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Hi! Welcome to Vertigo's Fun House. Here, you'll find write-ups on unsolved mysteries, riffs of creepypastas/fanfiction, and more. Thanks for stopping by! It means a lot.

Sunday, October 21, 2018

Movie Review: One Missed Call (2008)

Yesterday, I reviewed 2014’s Ouija. In that review, I mentioned that that film is what happens when one begins to not challenge themselves with their craft; the slow, but steady downfall into beginning a cycle of the same song and dance. It's that downfall that progressively leads to one becoming less and less connected to what they create, until they eventually lose any and all connection with their craft.

It's at that point that they don't even try anymore, and the down spiral leads to works that don't resemble anything that could be considered acceptable by anyone with standards.

Case in point: One Missed Call.



Behold: one of the worst posters ever crafted!


During 2000s, there were a string of western remakes of Asian horror films. If I'm not mistaken, this started with the critical and financial success of 2002’s The Ring, which was a remake of the incredible 1999 film, Ringu. Following that was 2004’s The Grudge, which wasn't well received, but made a fair bit of money. The Ring Two also came out that year and was critically slammed. In spite of that, it still made money.

An unreasonable number of other western remakes followed, but none managed to be as well received as The Ring. Progressively, the films got worse until the trend finally died off. One of the killing blows to this trend came in the form of One Missed Call, a remake of the 2003 Japanese horror film of the same name from legendary director Takashi Miike  As for this remake, it arrived in 2008 from director Andrew Klavan—a crime novelist. I mention Klavan's history as an author as that explains why the film's mystery aspect is the only thing in the entire film that feels like it has any sort of cohesive structure.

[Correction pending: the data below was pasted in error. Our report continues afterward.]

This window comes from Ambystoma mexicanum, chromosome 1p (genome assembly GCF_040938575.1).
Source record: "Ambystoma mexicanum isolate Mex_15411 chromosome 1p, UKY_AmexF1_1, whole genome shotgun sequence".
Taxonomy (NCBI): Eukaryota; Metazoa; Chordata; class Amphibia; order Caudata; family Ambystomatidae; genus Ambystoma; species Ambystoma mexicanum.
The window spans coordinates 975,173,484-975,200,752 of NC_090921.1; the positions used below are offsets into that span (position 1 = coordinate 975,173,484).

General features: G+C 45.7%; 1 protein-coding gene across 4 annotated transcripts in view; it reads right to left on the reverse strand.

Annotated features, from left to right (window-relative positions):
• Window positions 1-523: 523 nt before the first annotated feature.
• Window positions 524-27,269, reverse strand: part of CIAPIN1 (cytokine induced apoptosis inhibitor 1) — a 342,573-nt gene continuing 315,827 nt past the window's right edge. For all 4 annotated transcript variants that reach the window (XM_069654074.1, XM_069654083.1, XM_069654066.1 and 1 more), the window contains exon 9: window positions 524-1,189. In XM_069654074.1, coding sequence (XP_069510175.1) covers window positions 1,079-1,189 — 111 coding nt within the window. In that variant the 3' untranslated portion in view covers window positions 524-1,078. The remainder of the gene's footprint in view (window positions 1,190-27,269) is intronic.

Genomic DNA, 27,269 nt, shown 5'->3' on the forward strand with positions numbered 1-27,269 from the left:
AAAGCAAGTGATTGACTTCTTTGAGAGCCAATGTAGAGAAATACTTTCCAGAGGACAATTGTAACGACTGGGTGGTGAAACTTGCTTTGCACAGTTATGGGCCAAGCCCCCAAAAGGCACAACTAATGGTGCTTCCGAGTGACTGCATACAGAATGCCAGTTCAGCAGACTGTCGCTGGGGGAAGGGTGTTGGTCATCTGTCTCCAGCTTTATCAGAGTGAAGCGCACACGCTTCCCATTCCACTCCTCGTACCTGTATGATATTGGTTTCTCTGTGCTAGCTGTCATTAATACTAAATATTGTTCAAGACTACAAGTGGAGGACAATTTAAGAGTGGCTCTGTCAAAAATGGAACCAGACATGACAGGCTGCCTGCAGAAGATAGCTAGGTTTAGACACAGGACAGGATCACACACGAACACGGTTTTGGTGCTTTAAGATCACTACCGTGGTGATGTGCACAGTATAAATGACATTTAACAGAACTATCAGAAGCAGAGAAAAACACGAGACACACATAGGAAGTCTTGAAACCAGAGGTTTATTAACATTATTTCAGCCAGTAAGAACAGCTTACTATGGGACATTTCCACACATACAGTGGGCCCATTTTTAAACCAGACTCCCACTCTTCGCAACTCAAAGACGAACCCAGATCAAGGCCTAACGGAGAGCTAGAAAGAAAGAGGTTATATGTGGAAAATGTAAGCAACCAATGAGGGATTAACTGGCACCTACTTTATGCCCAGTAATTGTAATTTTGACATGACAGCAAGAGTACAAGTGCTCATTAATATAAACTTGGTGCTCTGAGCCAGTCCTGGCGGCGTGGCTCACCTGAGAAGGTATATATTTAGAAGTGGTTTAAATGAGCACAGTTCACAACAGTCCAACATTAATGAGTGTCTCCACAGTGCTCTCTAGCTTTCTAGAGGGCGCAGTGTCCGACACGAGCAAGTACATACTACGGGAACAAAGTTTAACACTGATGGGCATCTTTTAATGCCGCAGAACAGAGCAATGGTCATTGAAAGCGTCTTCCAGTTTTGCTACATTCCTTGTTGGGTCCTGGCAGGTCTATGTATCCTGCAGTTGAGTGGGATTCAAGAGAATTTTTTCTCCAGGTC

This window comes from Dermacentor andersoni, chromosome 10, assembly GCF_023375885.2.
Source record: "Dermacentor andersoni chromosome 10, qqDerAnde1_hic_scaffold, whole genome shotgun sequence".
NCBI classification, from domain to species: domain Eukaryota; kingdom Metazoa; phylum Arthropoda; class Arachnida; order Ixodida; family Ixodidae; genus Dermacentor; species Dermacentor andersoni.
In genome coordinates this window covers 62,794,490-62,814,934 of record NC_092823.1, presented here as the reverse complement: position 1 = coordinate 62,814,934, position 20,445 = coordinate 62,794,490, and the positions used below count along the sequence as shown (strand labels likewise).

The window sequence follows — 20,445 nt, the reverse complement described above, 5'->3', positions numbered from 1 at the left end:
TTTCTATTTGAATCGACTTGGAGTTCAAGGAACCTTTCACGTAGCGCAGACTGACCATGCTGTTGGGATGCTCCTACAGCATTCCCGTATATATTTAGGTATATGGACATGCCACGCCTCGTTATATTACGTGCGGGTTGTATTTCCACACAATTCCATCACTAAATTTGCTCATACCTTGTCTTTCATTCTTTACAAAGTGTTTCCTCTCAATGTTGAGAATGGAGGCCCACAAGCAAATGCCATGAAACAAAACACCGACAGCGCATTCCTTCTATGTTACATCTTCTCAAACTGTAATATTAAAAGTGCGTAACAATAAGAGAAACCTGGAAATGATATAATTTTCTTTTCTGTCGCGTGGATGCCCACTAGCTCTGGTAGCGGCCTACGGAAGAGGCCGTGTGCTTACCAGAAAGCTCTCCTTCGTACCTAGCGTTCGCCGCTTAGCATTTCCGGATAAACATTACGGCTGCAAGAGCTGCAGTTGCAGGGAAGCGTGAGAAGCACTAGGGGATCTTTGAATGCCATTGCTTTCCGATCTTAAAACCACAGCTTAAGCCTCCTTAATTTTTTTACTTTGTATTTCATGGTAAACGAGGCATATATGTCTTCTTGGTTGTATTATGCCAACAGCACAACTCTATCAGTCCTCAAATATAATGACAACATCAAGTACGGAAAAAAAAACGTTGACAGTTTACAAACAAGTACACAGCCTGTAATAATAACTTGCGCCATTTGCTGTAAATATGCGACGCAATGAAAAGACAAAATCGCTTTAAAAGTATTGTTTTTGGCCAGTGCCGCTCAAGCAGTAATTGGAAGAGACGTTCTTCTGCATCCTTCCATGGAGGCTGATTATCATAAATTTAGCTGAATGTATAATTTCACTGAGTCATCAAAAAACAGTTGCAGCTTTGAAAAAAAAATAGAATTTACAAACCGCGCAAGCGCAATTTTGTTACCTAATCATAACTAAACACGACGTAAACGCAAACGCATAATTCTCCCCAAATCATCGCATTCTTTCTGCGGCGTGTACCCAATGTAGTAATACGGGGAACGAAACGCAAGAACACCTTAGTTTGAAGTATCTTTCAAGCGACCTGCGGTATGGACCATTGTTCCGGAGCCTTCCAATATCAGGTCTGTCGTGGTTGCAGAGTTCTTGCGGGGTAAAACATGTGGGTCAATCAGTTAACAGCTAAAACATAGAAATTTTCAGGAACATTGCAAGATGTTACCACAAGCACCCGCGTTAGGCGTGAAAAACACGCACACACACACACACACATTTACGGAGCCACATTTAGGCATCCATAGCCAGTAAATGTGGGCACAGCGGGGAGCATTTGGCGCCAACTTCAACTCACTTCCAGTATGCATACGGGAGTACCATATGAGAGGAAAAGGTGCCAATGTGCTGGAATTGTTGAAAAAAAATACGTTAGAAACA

Now, before we continue, I wanna address something: this film is adapted from a book called Chakushin Ari by Yasushi Akimoto. How faithful either of these films is to the book, I can't say for certain. Whether or not the book is any good, I can't say. That said, while I may lambaste this film's writing, I'm directing absolutely none of that at the original source material. With that said, let's continue.

I'm not sure how loyal this film is to the original and I don't care. The plot goes as follows: people die after getting a phone call from themselves some time in the future; a call of them dying. It's the cellular edition of Ringu, but without an iota of what made Ringu scary or intense. This stems from the incredible level of disconnect that One Missed Call has with the concept of storytelling. It lives, breathes, and dies by the cliche and the trope.

The screenplay to this film was also handled by Andrew Klavan. I can't vouch if the guy has any experience with the horror genre, but it wouldn't shock me if he didn't. That said, I'll give him credit for his scenes centering prayer on the film's actual mystery. You see, not one to be confined to throwing jump scares out like they're going out of style, One Missed Call has our main heroes trying to get to the bottom of these murderous phone calls. Once again, this borrows extraordinarily heavily from Ringu and once again, it's not even a millionth as good as that. Alas, I will give some credit to Klavan for managing to craft something kind of decent.

Performance wise, One Missed Call is inhabited by the finest human-like wooden entities not possessed by Valak. Such masterfully produced works of art can replicate human emotion like the real thing, but without the hassle and baggage that comes with the real thing. Such brilliance from our in-house financing has allowed us to mass produce these babies and send them anywhere in the world. Too bad they malfunctioned en route to their destinations and no longer emote.

Pacing wise, One Missed Call is a very static film, never feeling like it's advancing. Scenes may change, characters may die, but I never felt we got anywhere. This aspect is brought to you by a terrible script.

If there's one other I can praise, it's the film's twist. In any other movie, it'd actually worked really well. Here, however, its lack of buildup results in the feeling that this could've been more.

Whether or not this film's abysmal script is the fault of Klavan, I don't know. Regardless, One Missed Call is an enigma of film making. It's the apex of not trying to bring anything new to the table. It can't be asked to create something original, so it instead opts to regurgitate tired, worn-out cliches. It haphazardly throws them at the wall and never stops to see what's stuck and what hasn't.

And yet, I'd highly recommend watching it. If you ever needed a more perfect example as to what happens when you don't try to broaden your horizons as a content creator, you may end up becoming unengaged in your craft. As I said at the start of this review, that boredom and disconnect can lead to a downward spiral.

And once you hit rock bottom, you'll be greeted by your very own One Missed Call.

Final Score: 0/5

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